court as his sentence was read

out. He'll face 21 years in

jail, but will eligible for

parole after 15. Advocacy

groups say that sentence isn't

strong enough. It sends the

message that if you access

child pornography, you will get

caught and you will go to jail

and 21 years is a lengthy

sentence, but in this

particular case, these were his

children. The children's

mother will be sentenced next

week over similar charges,

along with a 43-year-old family

friend, who also sexually

abused the children with their

parents' permission. A man has

been charged over an alleged sexual assault in the grounds

of the Royal Military College

this morning. The 23-year-old

was arrested at Duntroon in the

early hours after a 21-year-old

woman reported that a man had broken into her house and

assaulted her. The man's been

charged with two counts of

sexual intercourse without

consent and will appear in

court on Saturday morning. The

Papua New Guinea Parliament has

voted to delay elections

scheduled for June prolonging

the country's political crisis.

In an unprecedented move, the

Parliament in Port Moresby

voted to deafer the poll which

is held every five years. --

defer. Those who are against,

11. The government says the

country won't be ready for the election because of a funding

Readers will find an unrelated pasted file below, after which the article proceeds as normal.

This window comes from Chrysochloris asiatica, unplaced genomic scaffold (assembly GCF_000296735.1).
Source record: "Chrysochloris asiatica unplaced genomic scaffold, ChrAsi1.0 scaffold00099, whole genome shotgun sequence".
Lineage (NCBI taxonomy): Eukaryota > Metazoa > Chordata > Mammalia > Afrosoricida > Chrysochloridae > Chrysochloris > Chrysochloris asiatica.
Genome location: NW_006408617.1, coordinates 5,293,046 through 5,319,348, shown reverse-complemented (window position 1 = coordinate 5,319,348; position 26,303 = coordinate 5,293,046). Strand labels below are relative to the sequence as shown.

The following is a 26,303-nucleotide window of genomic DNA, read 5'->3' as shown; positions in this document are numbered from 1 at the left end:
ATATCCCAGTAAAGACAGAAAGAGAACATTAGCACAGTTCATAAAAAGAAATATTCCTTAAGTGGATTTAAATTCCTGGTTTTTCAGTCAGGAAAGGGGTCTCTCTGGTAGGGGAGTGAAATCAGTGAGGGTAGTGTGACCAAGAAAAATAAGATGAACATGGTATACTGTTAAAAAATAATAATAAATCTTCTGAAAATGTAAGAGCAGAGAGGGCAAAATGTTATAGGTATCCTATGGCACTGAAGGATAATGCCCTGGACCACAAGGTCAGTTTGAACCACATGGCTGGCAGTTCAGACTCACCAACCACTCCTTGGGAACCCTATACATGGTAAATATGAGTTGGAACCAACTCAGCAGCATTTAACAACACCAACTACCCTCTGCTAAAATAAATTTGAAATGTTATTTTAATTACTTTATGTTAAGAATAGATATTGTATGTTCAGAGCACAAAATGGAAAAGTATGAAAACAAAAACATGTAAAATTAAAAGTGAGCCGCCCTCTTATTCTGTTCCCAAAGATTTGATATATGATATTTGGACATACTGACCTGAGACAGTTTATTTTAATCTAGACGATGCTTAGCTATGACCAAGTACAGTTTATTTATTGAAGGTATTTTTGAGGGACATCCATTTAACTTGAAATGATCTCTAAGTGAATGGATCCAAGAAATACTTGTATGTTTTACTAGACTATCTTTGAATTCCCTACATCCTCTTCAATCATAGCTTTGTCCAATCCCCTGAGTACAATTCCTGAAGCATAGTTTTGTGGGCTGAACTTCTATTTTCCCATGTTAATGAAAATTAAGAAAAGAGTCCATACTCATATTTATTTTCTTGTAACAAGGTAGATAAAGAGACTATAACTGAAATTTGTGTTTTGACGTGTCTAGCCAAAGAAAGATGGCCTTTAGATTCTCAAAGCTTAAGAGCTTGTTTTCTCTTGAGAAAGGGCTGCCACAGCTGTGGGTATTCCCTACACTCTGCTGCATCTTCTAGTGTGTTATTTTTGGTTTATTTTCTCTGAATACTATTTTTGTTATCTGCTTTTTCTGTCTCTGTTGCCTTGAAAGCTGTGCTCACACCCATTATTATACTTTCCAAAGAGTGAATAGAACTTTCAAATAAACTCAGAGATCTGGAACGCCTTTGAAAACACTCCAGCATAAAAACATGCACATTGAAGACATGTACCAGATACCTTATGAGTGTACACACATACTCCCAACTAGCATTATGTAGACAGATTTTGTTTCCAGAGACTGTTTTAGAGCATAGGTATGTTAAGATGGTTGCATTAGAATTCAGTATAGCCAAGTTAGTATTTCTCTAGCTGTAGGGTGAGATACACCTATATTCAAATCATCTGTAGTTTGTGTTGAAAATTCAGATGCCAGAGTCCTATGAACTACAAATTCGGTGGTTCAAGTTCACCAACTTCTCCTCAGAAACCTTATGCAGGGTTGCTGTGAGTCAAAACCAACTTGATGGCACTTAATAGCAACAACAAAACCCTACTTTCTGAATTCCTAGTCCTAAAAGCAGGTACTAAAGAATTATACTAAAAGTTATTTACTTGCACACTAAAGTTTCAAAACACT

shortfall, problems with the

electoral roll and police not

being ready to provide adequate

security. The deferral comes

despite repeated assurances by

the Prime Minister that polling

would proceed as scheduled.

Education Ministers of all political persuasions say

they'll work together to make

funding to the nation's schools

fairer. The Gonski Report has

called for an extra $5 billion.

The big sticking point, though,

is where the money is going to

come from. It's billed as a

historic moment for schools

funding in Australia.

Education Ministers vowing to

put politics aside and act in

the national interest. This

is a really big day for

education reform in the history

of our country, and we'll go on

from here. Business leader

David Gonski says the nation's

school education funding model

needs a massive overhaul.

Today he briefed Education

Ministers behind closed doors.

His 2-year investigation into

school funding found an extra

$5 billion was needed to close

the gap between rich and poor

students. I can't understand

why quality education is good

for some. If it's good for

some, it is good for all our

young people. Private schools

fear the proposed changes would

cost them dearly. If the

Government reduces funding,

fees will increase and this is

putting enormous pressure on

parents and the level of

uncertainty is extremely high. The Federal Government is